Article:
According to the Washington Post:
The Equal Rights Center, in a report released Wednesday morning, said that it conducted 30 tests this year and that in half of them, drivers passed someone with a guide dog to pick up a person who did not have a guide dog. In three of the cases in which the taxi stopped for the blind person, the driver attempted to impose a surcharge for transporting the dog, the Equal Rights Center said.
Under local and federal law, businesses, including taxis, must make reasonable accommodations to blind people and their service dogs and may not impose surcharges for transporting a service dog. But blind people in the District have complained for years that some taxi drivers flout the law.
But, of course, these taxi drivers don’t just not like blind people with their guide dogs:
Taxi drivers in the District and elsewhere have long faced scrutiny for passing up black people trying to hail cabs, and several years ago, the D.C. police conducted sting operations intended to deter discrimination by taxi drivers.
And one of the saddest parts of this entire thing is that the system in place for reporting problems with a taxi driver is to write down the taxi number and then call the taxi operator. Blind people can’t participate in such a system:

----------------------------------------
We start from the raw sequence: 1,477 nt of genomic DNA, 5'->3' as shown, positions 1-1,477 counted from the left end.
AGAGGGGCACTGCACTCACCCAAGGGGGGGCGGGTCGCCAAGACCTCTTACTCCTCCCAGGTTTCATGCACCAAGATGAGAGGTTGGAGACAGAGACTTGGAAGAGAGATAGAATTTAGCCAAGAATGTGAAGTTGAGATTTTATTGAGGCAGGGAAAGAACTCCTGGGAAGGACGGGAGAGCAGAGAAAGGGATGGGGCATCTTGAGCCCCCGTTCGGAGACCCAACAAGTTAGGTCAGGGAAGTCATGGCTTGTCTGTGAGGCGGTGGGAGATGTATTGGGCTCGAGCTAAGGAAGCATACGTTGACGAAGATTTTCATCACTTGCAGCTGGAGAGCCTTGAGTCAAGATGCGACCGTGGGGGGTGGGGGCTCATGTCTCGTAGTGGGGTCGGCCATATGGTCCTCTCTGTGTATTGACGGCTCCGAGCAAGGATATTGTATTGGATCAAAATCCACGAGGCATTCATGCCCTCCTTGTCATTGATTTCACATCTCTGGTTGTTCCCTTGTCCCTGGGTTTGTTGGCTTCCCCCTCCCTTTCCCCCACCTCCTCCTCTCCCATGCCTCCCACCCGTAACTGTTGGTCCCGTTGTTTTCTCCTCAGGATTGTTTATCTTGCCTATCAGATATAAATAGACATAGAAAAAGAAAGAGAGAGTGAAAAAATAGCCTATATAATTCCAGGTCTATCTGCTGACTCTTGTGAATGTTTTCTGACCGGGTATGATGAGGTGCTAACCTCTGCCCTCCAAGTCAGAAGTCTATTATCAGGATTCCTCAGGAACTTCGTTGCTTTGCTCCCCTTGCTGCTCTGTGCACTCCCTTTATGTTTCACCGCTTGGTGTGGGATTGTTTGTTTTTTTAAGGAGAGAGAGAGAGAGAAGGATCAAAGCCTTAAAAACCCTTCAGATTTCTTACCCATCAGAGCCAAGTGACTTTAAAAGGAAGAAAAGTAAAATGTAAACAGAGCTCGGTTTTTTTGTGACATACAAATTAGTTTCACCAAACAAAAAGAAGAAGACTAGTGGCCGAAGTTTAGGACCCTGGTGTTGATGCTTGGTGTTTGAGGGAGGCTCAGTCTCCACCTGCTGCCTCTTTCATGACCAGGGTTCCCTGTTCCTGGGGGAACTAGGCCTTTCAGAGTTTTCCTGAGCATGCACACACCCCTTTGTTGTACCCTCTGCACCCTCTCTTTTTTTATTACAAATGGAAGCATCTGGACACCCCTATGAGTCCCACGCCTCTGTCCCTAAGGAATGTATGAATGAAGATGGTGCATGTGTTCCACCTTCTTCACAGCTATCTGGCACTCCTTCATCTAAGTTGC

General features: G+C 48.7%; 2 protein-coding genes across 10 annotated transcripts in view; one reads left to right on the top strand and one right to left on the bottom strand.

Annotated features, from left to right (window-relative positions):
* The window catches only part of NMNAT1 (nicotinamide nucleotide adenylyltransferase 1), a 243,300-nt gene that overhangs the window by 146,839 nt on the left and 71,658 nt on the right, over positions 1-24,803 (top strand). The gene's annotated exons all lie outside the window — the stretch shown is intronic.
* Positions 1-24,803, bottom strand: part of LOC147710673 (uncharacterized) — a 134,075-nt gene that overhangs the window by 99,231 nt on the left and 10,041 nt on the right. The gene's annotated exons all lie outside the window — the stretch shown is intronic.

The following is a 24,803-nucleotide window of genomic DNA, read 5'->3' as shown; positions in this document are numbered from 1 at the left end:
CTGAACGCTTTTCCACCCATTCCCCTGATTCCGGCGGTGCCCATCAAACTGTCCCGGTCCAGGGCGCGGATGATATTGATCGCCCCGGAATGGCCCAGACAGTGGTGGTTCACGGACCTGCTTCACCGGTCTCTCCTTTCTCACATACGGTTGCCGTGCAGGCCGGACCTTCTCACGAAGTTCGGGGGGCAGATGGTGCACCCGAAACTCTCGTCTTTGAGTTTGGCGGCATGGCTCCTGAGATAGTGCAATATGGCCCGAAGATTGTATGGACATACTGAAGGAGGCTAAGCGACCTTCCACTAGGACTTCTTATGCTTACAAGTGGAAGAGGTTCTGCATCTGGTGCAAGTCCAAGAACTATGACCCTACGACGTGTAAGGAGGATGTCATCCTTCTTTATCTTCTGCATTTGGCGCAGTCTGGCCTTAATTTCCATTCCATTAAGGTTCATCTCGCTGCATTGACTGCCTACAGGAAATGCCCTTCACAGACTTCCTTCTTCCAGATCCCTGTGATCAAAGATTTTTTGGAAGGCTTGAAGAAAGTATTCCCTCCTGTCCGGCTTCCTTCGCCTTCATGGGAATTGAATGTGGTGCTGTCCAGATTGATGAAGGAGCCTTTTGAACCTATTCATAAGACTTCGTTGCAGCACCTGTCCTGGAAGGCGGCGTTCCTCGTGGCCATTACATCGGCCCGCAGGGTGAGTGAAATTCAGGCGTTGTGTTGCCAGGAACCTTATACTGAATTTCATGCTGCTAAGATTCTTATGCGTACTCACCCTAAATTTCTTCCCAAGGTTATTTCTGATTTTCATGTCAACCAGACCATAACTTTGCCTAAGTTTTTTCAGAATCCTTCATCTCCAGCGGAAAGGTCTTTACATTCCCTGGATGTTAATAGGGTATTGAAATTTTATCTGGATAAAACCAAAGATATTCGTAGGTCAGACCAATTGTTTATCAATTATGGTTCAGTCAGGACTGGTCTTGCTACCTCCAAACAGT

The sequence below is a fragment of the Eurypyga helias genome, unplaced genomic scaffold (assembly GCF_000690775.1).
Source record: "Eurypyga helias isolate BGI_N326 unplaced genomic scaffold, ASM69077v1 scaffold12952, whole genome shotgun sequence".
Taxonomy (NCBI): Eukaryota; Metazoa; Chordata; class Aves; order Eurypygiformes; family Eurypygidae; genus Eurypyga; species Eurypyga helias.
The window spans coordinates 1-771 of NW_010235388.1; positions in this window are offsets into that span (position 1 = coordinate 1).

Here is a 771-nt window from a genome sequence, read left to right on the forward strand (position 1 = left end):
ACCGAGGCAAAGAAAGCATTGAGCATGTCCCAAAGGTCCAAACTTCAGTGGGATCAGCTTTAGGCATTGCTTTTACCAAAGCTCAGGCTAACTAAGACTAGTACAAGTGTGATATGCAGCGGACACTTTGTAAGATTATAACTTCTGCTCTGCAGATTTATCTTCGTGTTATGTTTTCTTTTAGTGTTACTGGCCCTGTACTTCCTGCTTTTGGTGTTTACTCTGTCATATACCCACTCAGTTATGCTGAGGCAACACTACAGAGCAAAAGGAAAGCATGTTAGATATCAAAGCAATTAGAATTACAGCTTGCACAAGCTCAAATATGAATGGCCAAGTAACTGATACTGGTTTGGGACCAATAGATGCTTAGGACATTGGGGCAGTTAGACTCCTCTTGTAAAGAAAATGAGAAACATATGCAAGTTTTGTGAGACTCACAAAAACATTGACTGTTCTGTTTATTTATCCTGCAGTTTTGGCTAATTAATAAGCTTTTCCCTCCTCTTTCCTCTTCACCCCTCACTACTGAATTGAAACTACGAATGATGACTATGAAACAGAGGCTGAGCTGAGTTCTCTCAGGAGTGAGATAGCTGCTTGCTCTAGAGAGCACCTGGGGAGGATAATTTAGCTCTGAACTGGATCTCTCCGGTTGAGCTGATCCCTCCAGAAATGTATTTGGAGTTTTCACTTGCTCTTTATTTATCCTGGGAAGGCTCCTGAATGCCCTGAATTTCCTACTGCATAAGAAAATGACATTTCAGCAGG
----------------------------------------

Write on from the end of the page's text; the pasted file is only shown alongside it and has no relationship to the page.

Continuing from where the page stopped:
Dena C. Reed, the taxi commission’s general counsel, said that the actions described in the report are discriminatory and that the commission also has received complaints about blind passengers being passed by taxi drivers.
“But it probably happens more than it gets reported,” Reed said.
The city, she said, can do more. “There is absolutely room to step up enforcement and education,” Reed said.
Blind people, she said, aren’t in a position to take down a tag number, which is how many complaints end up at the commission. But Reed also said that with only 14 or 15 hack inspectors, the commission’s enforcement reach is limited. “We’re a small agency,” she said. “Something like a wholesale sting operation, I don’t know if that one’s on the table. I don’t know if we even have the resources for that.”
Here is the video that Equal Rights Center made about this issue that includes actual video of the discrimination (they positioned a blind person with their guide dog 100 feet in front of a person without a guide dog):